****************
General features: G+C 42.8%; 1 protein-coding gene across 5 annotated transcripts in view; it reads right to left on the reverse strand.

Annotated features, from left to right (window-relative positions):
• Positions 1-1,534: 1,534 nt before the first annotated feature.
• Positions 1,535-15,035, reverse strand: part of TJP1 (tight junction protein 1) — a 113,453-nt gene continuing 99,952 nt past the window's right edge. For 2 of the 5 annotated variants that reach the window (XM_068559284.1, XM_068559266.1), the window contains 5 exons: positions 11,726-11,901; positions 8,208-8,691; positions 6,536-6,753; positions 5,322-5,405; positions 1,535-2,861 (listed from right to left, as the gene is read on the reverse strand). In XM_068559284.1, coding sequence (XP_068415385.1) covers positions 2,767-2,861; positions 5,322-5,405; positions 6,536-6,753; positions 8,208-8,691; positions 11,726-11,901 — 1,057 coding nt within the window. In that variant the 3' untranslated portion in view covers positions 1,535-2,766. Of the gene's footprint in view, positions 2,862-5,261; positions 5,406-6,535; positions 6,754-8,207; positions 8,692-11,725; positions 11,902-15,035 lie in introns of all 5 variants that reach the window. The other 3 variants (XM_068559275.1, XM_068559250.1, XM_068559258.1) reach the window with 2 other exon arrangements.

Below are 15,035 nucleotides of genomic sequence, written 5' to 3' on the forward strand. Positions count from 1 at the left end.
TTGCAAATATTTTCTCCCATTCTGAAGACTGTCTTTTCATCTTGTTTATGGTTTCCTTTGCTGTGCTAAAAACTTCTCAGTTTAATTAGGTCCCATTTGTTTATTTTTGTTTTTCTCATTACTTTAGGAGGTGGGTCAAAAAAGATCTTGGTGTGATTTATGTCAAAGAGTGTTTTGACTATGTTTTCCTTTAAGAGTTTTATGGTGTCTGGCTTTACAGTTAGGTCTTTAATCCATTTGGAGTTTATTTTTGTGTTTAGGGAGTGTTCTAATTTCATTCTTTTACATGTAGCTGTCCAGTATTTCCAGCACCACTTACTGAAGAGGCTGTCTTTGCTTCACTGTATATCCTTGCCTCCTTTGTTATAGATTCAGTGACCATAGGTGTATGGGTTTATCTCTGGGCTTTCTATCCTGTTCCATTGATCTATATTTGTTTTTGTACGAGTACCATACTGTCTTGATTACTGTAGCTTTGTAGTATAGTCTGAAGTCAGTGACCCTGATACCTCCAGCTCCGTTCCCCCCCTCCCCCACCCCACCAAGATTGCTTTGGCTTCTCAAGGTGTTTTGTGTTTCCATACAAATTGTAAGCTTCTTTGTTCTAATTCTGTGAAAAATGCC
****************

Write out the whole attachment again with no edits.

General features: G+C 42.8%; 1 protein-coding gene across 5 annotated transcripts in view; it reads right to left on the reverse strand.

Annotated features, from left to right (window-relative positions):
• Positions 1-1,534: 1,534 nt before the first annotated feature.
• Positions 1,535-15,035, reverse strand: part of TJP1 (tight junction protein 1) — a 113,453-nt gene continuing 99,952 nt past the window's right edge. For 2 of the 5 annotated variants that reach the window (XM_068559284.1, XM_068559266.1), the window contains 5 exons: positions 11,726-11,901; positions 8,208-8,691; positions 6,536-6,753; positions 5,322-5,405; positions 1,535-2,861 (listed from right to left, as the gene is read on the reverse strand). In XM_068559284.1, coding sequence (XP_068415385.1) covers positions 2,767-2,861; positions 5,322-5,405; positions 6,536-6,753; positions 8,208-8,691; positions 11,726-11,901 — 1,057 coding nt within the window. In that variant the 3' untranslated portion in view covers positions 1,535-2,766. Of the gene's footprint in view, positions 2,862-5,261; positions 5,406-6,535; positions 6,754-8,207; positions 8,692-11,725; positions 11,902-15,035 lie in introns of all 5 variants that reach the window. The other 3 variants (XM_068559275.1, XM_068559250.1, XM_068559258.1) reach the window with 2 other exon arrangements.

Below are 15,035 nucleotides of genomic sequence, written 5' to 3' on the forward strand. Positions count from 1 at the left end.
TTGCAAATATTTTCTCCCATTCTGAAGACTGTCTTTTCATCTTGTTTATGGTTTCCTTTGCTGTGCTAAAAACTTCTCAGTTTAATTAGGTCCCATTTGTTTATTTTTGTTTTTCTCATTACTTTAGGAGGTGGGTCAAAAAAGATCTTGGTGTGATTTATGTCAAAGAGTGTTTTGACTATGTTTTCCTTTAAGAGTTTTATGGTGTCTGGCTTTACAGTTAGGTCTTTAATCCATTTGGAGTTTATTTTTGTGTTTAGGGAGTGTTCTAATTTCATTCTTTTACATGTAGCTGTCCAGTATTTCCAGCACCACTTACTGAAGAGGCTGTCTTTGCTTCACTGTATATCCTTGCCTCCTTTGTTATAGATTCAGTGACCATAGGTGTATGGGTTTATCTCTGGGCTTTCTATCCTGTTCCATTGATCTATATTTGTTTTTGTACGAGTACCATACTGTCTTGATTACTGTAGCTTTGTAGTATAGTCTGAAGTCAGTGACCCTGATACCTCCAGCTCCGTTCCCCCCCTCCCCCACCCCACCAAGATTGCTTTGGCTTCTCAAGGTGTTTTGTGTTTCCATACAAATTGTAAGCTTCTTTGTTCTAATTCTGTGAAAAATGCC